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  • Primitive Modernities: Tango, Samba, and Nation by Florencia Garramuño
  • Deborah Schwartz-Kates
Primitive Modernities: Tango, Samba, and Nation. By Florencia Garramuño. Translated by Anna Kazumi Stahl. Stanford: Stanford University Press, 2011. Pp. xi, 216. Acknowledgments. Appendix. Notes. Bibliography. $85.00 cloth; $27.95 paper.

Contemporary scholars have approached the study of tango and samba from varied disciplinary perspectives, including ethnomusicology, dance, anthropology, sociology, history, media studies, and modern languages and literature. Yet, they have devoted considerably less attention to cross-cultural comparisons of the two forms, even though parallels between them call for investigation.

In Modernidades primitivas (2007), Florencia Garramuño explores convergences between the two genres and the way that each has participated in the formation of a modern national identity. The recent publication of this book in English grants a broad international readership access to these ideas. The central premise of the book is that Argentines and Brazilians resignified the tango and samba as symbols of their modern nations. The author uses the term "primitive modernities" in the title to underscore the unity that underlies this seeming contradiction. She supports her ideas by analyzing discourses embedded in the tango and the samba that participated in the construction of modern nations. With this approach, she takes the reader on a fascinating tour of literature, visual arts, and the cinema that includes the works of Aluísio Azevedo, Jorge Luis Borges, Ricardo Güiraldes, Manuel Gálvez, Mário de Andrade, Oswald de Andrade, Emiliano Di Cavalcanti, Emilio Pettoruti, Carlos Gardel, and Carmen Miranda. Through her reading of these cultural texts, she identifies a complex process of negotiation and conflict through which the primitive and modern converge.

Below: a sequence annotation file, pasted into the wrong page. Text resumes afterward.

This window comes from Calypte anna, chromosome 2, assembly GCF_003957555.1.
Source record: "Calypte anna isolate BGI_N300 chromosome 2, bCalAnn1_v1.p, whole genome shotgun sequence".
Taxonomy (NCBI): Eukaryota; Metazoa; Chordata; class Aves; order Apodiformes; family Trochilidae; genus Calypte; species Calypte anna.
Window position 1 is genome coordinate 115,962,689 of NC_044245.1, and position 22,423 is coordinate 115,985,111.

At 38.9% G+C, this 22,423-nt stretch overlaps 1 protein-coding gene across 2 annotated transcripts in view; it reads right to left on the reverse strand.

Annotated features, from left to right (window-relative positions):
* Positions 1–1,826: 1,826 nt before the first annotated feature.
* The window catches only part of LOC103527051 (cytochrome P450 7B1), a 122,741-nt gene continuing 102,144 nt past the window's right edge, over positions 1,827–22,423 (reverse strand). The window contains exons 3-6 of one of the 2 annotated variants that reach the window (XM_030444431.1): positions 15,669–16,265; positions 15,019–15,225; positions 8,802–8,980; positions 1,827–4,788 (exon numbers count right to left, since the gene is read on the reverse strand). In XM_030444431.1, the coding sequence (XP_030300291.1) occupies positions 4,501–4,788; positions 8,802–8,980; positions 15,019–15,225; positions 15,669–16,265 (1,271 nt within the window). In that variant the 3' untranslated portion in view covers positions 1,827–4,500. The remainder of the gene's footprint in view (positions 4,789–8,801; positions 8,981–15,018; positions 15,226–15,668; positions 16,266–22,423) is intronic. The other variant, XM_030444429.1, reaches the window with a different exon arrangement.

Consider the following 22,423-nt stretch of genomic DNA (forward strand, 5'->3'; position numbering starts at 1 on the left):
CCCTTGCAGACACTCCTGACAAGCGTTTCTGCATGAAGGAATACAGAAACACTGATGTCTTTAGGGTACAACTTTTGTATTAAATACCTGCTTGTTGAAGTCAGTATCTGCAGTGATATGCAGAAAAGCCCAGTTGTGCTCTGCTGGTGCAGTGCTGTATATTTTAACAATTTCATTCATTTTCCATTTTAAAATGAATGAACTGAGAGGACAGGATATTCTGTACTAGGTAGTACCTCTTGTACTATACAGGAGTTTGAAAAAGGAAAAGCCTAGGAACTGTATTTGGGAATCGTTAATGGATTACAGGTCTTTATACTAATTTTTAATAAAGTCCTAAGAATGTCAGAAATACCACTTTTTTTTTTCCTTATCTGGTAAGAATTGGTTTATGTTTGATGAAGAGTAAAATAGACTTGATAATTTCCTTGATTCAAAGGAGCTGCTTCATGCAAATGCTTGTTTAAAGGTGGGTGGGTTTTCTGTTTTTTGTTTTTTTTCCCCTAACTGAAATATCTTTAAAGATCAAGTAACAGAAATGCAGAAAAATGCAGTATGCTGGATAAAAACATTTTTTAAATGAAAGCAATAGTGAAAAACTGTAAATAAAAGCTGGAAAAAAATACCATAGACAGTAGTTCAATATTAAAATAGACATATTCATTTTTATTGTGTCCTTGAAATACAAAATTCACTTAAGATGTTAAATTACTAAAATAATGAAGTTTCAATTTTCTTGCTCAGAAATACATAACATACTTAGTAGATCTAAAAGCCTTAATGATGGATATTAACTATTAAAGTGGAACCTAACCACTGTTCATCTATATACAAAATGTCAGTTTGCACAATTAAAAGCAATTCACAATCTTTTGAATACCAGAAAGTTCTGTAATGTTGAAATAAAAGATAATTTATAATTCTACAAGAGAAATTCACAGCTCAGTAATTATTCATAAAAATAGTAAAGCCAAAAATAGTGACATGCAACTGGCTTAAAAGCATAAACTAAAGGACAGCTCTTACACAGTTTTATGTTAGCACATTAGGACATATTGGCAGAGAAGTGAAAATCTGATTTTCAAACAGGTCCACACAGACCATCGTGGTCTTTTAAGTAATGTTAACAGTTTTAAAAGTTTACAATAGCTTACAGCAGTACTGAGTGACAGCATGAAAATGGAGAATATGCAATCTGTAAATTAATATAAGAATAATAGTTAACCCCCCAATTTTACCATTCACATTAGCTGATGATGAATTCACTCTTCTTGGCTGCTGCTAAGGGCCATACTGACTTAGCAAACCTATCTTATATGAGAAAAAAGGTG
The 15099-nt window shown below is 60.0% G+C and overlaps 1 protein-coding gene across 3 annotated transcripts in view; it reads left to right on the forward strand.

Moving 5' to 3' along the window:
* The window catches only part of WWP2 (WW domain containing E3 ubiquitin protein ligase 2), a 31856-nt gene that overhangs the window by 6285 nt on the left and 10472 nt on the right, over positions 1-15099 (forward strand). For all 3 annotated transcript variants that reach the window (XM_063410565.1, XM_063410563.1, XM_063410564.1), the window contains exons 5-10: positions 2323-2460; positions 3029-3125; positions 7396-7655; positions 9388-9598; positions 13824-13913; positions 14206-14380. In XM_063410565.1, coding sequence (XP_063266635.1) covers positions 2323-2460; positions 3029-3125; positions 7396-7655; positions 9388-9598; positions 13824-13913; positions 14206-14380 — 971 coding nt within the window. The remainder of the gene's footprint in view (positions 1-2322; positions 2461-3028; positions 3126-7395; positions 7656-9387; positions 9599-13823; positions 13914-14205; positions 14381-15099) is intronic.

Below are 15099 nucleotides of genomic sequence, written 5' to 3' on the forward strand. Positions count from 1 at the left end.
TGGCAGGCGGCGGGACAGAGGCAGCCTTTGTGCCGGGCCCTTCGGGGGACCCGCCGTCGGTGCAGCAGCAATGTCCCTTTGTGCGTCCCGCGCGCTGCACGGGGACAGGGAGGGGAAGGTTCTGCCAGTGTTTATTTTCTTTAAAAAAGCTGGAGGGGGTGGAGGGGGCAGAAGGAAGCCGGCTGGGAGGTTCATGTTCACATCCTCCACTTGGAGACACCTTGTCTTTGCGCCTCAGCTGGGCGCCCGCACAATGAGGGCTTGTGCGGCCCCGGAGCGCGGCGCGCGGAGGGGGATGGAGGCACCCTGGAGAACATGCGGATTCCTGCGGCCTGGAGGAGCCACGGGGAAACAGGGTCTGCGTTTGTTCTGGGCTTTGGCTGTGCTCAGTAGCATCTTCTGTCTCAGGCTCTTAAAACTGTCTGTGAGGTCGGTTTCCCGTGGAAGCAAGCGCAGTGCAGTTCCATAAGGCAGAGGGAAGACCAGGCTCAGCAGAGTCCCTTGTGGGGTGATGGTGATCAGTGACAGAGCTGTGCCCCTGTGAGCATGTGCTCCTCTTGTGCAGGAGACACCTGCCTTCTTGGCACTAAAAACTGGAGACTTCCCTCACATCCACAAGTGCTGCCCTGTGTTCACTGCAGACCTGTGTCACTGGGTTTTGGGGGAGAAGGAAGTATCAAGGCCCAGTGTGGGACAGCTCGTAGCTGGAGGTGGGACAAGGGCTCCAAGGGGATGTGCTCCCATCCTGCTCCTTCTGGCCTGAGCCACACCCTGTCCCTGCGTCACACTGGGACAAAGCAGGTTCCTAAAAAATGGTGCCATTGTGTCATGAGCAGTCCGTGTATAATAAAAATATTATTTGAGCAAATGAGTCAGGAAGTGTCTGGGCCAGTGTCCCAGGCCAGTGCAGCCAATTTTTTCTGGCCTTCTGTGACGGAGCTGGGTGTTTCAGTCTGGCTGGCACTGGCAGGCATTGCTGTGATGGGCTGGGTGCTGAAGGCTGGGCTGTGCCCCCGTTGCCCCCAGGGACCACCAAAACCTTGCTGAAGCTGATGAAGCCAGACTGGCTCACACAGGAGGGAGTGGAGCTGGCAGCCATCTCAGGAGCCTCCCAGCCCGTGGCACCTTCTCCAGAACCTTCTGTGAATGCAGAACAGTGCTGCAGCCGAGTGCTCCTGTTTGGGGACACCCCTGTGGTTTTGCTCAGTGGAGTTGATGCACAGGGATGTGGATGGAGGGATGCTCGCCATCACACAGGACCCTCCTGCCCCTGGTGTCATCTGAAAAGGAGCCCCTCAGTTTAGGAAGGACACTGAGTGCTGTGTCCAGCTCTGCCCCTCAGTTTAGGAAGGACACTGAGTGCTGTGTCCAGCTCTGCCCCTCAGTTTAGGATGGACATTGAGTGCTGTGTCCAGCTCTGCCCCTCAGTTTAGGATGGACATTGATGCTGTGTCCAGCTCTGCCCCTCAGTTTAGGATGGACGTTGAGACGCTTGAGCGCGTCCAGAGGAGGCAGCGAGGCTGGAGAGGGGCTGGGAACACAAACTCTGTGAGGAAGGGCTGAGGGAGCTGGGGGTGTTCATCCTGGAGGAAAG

One of the strong points of Garramuño's book is its positing of an alternative to binary formulations of nationalism and cosmopolitanism. As the author points out, these reductionist dualities tend to classify Latin American intellectuals and creative artists as cosmopolitans when they adhere to European aesthetics, but as nationalists when they reference local practices. Colonialist subtexts embedded within these narratives suggest that the inclusion of local elements in a vanguard context is a manifestation of backwardness. Garramuño effectively counters these arguments with her perception that during the 1920s and 1930s, the Argentine and Brazilian avant-garde viewed the imitation of Europe as a long-standing practice. To break with this tradition, Latin American artists and intellectuals had to forge new relationships with their national pasts. Their unusual blend of primitivism and modernity—rather than signaling a dilution of European aesthetics—represented a radically modern stance, within the Argentine and Brazilian cultural environments.

The most controversial element of the book is Garramuño's privileging of tango and samba as dominant symbols of identity. During the 1920s and 1930s, competing forms pervaded the Argentine and Brazilian cultural fields and vied for attention, but Garramuño avoids substantive reference to the alternate discourses they present, even when they merit further consideration. She analyzes Güiraldes's urbanized literary [End Page 423] works, the poem "Tango" and Raucho (1917), for example, but glosses over his contemporary gauchesco novel, Don Segundo Sombra (1926). In another instance, she acknowledges that many Argentines and Brazilians regarded tango and samba as symbols of Buenos Aires and Rio de Janeiro—urban centers—rather than of their respective nations as a whole. Her failure to reconcile this issue and account for competing visions of Argentine and Brazilian nationality raises important concerns.

The writing style will pose challenges to all but the most serious readers. Garramuño's original Spanish text is characterized by complex academic prose, which Kazumi Stahl occasionally struggles to transmit clearly in English. Musicians may be confused by inaccurate translations of technical terms (such as 'syncope' for 'syncopation'). The lack of a conclusion or index makes it difficult to navigate the work. Nevertheless, this work remains an important study for Latin American specialists, among whom it will foster a lively dialogue across disciplines.

Deborah Schwartz-Kates
University of Miami
Coral Gables, Florida


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